All of this talk about Thanksgiving has gotten me thinking about which books I’m most thankful for. You know...those certain books which changed your life or influenced your thoughts and opinions in ways you never thought possible. So I thought I would share my list with you.
And the Band Played On by Randy Shiltz
In 1987, Randy Shiltz, journalist of the San Francisco Chronicle, wrote the first comprehensive, investigative report on the AIDS crisis. Documenting multiple points of view from the first known cases to the government failures to prevent the spread of the disease to the doctors scrambling to find a cure, the book reads more like a medical thriller than a dry piece of journalism.
This book changed my thinking in such a profound way. I read it when I was in my early twenties. AIDS didn’t seem very real to me, as I didn’t know anyone who suffered from the disease, and since I was married young, I didn’t think it would be something I would ever have to worry about. What this book did was put a face on the AIDS crisis for me. Even twenty years later, this book is still relevant, and I can’t recommend it enough (although it really is intended for mature audiences).
Gone With the Wind by Margaret Mitchell
When I was twelve-years-old, I bought a copy of Gone with the Wind. At almost 1,000 pages, the book looked more like a door stop than something I’d be able to read. But I was determined. I knew that if I just took it a sentence at a time, and didn’t think of it as this overwhelming task, I could do it. And I did. And when I was done, I read it again. And again.
Throughout my teens, I read this book at least twenty times. Not only did the story appeal to my youthful romantic sensibilities, but I grew fascinated by the history around the American Civil War. What GWTW taught me was not to be intimidated by literature. Just because a book is large, doesn’t mean it’s got to be difficult. The words between the covers are the same English words I’ve been reading my whole life, nothing to sweat over. In fact, if the story is good enough, I don’t want it to end. I think this is why I love to read series books so much.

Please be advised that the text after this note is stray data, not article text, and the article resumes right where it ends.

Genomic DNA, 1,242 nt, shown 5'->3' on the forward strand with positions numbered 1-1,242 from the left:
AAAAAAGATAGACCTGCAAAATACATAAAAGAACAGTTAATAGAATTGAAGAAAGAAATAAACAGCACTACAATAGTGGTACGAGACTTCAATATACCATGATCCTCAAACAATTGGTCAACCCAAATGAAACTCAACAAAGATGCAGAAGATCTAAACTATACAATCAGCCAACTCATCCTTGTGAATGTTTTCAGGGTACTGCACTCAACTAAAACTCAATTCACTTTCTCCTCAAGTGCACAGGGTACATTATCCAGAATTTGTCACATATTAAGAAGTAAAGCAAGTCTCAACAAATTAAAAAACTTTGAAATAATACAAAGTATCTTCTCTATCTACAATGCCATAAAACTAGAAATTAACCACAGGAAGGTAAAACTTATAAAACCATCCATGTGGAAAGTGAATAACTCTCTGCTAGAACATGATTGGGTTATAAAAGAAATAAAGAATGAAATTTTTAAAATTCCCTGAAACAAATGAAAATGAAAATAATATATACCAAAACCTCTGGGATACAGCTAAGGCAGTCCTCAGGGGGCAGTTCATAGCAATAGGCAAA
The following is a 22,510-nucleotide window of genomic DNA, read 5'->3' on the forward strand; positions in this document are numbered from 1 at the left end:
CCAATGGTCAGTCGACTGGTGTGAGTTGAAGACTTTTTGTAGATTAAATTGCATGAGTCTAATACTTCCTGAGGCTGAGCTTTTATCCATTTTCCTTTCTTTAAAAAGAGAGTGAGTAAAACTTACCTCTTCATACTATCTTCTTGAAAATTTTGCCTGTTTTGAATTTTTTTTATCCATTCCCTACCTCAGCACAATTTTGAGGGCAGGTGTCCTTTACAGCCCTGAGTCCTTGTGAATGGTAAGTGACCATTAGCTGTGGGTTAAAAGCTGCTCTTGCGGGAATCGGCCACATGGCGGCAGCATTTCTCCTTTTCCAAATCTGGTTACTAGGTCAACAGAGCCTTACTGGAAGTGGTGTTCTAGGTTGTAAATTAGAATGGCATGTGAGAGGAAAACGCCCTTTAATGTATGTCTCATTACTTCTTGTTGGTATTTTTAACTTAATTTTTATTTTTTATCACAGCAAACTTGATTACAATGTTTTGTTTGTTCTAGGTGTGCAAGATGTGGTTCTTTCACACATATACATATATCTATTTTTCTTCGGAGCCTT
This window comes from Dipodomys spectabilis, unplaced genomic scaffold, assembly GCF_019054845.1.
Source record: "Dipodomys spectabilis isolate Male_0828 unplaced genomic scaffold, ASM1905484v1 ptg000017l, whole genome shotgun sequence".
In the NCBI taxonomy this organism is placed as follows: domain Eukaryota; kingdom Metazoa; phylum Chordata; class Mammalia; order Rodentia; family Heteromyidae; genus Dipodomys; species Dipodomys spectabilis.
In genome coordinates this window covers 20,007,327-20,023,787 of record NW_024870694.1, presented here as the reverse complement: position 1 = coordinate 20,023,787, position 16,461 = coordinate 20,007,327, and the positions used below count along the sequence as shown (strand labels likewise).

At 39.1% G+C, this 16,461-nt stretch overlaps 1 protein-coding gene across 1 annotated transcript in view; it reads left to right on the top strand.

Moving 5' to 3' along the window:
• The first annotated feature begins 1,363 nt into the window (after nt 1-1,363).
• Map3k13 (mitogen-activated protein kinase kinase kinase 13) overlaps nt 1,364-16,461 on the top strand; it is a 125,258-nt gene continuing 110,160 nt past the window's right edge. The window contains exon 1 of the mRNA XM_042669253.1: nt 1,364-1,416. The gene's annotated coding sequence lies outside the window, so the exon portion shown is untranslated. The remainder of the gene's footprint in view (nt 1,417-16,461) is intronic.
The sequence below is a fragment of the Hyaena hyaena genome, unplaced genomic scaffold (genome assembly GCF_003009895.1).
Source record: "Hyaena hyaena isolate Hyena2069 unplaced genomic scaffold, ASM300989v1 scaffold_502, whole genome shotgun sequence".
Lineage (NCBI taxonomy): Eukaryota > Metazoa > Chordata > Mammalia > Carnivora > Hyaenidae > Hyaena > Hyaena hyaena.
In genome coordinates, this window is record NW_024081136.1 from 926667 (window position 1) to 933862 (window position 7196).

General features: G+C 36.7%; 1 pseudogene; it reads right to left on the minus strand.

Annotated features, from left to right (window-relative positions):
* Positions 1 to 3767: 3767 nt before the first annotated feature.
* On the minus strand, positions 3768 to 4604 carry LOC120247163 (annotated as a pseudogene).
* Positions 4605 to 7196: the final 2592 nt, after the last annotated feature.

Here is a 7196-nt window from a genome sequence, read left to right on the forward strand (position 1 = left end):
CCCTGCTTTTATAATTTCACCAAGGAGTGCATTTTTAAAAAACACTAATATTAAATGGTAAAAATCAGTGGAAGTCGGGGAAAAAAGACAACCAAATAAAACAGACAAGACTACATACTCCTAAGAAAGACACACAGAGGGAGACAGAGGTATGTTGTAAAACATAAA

Love Medicine by Louise Erdrich
I first read Love Medicine in a literary criticism class in college, and I fell in love with this extraordinary piece of literature. The book can be read two ways, as a novel or as an intertwining collection of short stories, since each chapter can exist on its own. It focuses on the lives of two Native American families living on a reservation. Many themes thread throughout the book, but one of the most important is what it means to be civilized versus savage, and is assimilation the answer or a detriment.
This book taught me to recognize how the structure of a book can contribute to the author’s meaning. There is nothing in this book that is accidental. Yes, you can read it purely for the story and enjoy it, but once I began picking it apart, I felt like a new world was opening to me. As a result, I changed the way I read books. I look for what the metaphors, the structure, the placement of characters and plot points are telling me.
The Twilight Series by Stephanie Meyer
Okay, before you all roll your eyes at me, hear me out. This series did change my life, but not because Edward is so dreamy or Jacob’s abs make me swoon. These books changed the types of books I read, opening up a whole new world for me.
Prior to Twilight, I read exclusively adult, literary fiction, classics or history. When a friend of mine (also a literary fiction reader) suggested I read Twilight, I thought she was crazy. The last young adult book I read was Sweet Valley High in fifth grade. Not only that, I did not read vampire books. (Okay, I was a total snob. I know.) But I decided to give it a shot, because I’d just lost my job and had nothing else to do but read.
Of course, I loved the books, but more than that, I began seeking out other paranormal young adult books, which led to paranormal romance, which led to other types of romance, then sci-fi, etc. As you can see, Twilight was my gateway to all sorts of genres. Now, I read just about anything! It truly changed my life and for that, I’m thankful.
While these four books are not an exhaustive list, I think you get the idea. Now, tell me which books you are thankful for. How have they impacted you or influenced your life? Have you ever had a book change your opinion on particular topic? I’d love to hear your stories!!!